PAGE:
“Ultimately I was the one who made that decision (to fight tough guys) and I thought I was ready for it.  I was ready for it, I just rushed in [and] got clipped but that’s just kind of who I am. I take risks. That’s what I do, I’m not like some other young guys that just take [opponents] that they know they’re going to beat. I’ve taken the risks so by the time I’m 25 years old it’s going to be no problem for me… Yeah, I’m a little crazy in that way but the people who I train with and the work that I put, I want to be on that high level.”

The Next Challenge

His fifth opponent, Leandro Higo, represents his toughest challenge to date. There is no doubt that Leandro Higo is a high-level fighter. Not only is he considered so, but he is among the best of whichever weight class he resides in (bantamweight or featherweight).

Higo holds an invaluable set of experience within the sport of mixed martial arts. The Brazilian fought over 20 times, held a respectable organizations title (RFA/LFA), and challenged for the Bellator bantamweight title (Higo had two scheduled Bellator title fights. In his first, he missed weight). Higo represents a slight step up in competition. The ‘Pitbull’ fighter holds an infectious championship pedigree. At this point, a victory over Higo suggests a significant bump in the division rankings for the victor.

This isn’t lost on Pico, he understands the opportunity and challenges Higo presents. He relishes the chance, almost to a point of anger and displeasure. Displeasure that Higo would dare come up to Pico’s featherweight division to challenge him.

Moving Up the Ranks

“Honestly, it’s just another day for me. I’ve wrestled against the best in the world, I’ve fought across the world, I’ve wrestled guys in Dagestan, I’ve spent time with them. It’s no different. I’m confident in my skillsets, I really am. I’m confident in the team I have behind me. If anything, he’s got to be worried about me. I’m free, I’m ready to go. I’ve got knockout power in both hands. I have takedown defense, I can take him down so the pressure is on him,” Pico told MMASucka. “He’s never faced a guy like Aaron Pico before. He hasn’t faced a guy that doesn’t get tired, keeps coming and that’s going to freaking break your will. The pressure is really going to be on him and I’m going to come out victorious.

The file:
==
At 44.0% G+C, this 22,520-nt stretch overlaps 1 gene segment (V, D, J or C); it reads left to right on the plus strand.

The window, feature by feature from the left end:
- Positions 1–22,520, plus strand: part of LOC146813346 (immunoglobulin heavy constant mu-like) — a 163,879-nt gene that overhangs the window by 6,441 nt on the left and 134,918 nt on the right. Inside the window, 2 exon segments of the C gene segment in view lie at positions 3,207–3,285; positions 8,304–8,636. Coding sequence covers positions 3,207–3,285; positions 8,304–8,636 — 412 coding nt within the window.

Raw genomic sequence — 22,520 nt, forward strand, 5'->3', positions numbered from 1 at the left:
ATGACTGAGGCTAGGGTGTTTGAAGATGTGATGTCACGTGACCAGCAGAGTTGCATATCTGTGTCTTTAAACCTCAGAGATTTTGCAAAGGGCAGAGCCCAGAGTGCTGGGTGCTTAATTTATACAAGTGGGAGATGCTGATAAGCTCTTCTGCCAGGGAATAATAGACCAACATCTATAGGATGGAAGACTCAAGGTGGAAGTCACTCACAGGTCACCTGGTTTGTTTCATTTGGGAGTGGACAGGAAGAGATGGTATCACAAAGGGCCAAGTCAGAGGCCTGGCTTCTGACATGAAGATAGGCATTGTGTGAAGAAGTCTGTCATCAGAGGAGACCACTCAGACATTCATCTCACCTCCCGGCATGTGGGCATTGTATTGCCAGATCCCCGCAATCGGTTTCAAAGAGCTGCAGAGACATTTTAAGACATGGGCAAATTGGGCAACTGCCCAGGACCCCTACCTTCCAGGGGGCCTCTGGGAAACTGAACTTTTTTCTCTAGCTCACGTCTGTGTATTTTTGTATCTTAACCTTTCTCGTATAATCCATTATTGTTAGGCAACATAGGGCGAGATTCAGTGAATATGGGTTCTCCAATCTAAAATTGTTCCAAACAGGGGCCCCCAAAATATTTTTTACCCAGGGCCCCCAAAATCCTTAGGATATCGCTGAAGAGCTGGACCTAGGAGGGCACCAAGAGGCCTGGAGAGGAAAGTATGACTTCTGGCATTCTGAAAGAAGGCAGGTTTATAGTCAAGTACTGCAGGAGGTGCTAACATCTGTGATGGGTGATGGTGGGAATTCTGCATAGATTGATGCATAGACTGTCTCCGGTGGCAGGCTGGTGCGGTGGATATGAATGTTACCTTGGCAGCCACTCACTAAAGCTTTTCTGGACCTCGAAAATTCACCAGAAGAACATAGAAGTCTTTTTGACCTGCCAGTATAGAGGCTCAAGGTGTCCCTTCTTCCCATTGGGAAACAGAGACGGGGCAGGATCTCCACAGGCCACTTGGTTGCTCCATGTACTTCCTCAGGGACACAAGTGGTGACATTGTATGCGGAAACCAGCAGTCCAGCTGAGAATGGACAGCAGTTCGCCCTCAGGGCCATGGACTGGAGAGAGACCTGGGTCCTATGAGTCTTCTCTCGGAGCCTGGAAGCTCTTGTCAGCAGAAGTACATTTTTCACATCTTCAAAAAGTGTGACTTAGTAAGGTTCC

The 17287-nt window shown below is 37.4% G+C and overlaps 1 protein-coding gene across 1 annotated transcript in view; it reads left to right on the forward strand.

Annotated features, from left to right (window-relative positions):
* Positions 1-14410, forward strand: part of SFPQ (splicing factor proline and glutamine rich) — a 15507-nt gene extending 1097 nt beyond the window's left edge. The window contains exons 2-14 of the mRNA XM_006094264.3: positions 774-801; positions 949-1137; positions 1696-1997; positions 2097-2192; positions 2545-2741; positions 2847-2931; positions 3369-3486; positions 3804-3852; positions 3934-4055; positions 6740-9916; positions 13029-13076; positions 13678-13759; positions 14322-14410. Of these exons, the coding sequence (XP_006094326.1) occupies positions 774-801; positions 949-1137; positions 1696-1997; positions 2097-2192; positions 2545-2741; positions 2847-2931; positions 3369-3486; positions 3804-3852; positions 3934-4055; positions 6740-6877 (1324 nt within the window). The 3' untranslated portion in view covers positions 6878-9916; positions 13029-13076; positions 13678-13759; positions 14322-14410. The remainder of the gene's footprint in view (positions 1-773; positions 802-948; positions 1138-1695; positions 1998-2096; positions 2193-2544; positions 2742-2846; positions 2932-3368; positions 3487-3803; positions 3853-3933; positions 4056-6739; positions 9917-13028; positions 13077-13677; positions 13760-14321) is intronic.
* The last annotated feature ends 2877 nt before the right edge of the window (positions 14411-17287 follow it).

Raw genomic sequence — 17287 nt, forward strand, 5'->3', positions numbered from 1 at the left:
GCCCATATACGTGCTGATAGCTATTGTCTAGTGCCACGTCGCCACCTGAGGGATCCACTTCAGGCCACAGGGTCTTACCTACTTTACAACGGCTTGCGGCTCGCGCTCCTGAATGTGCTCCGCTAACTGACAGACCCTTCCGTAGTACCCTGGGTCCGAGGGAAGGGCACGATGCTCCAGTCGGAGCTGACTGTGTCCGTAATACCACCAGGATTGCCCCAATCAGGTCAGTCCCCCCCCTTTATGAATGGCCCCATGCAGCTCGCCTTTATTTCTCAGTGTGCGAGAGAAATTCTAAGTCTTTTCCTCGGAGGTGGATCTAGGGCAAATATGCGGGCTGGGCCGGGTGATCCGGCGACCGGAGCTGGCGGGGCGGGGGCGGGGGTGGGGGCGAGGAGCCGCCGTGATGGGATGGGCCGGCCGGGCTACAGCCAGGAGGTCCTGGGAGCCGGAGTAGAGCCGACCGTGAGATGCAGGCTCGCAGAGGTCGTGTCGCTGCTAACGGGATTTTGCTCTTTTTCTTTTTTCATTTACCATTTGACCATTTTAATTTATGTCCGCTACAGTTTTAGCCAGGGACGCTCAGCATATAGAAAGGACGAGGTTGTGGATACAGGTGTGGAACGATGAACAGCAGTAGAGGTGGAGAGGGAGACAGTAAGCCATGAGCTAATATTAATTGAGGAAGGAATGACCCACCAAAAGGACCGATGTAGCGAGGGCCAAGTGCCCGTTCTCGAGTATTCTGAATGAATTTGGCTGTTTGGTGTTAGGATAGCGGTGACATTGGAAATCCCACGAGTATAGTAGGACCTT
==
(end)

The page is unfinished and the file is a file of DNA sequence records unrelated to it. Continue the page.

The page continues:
We are going to win that fight.  I feel confident when I say that. Then he’s probably going to have to go down to 135 because as long as he’s at 145, I’m there, he’s not going to go anywhere. He’s going to have to get through me and I’m going to be at 145 for a very, very long time. So once I get done with him, I don’t like to get cocky but he’s going to have to go back down to 135. He’s a very tough guy and I don’t take him for granted but this is different. It’s a whole different beast when you fight me. I’ve got the team behind me, I’ve got the pedigree behind me. I’m ready to go and [I] just hope he’s prepared.”

The demeanor of Aaron Pico does suggest a brazen person who steps inside of cages. He speaks with a calm ease in his voice. A tone that is a mere opposite of the adrenaline raging fighter set to make the walk Saturday night in San Jose, California. It is another representation of his balance. With balance comes success and for Aaron Pico, there is just as much success on the horizon then there is laying on the path behind him.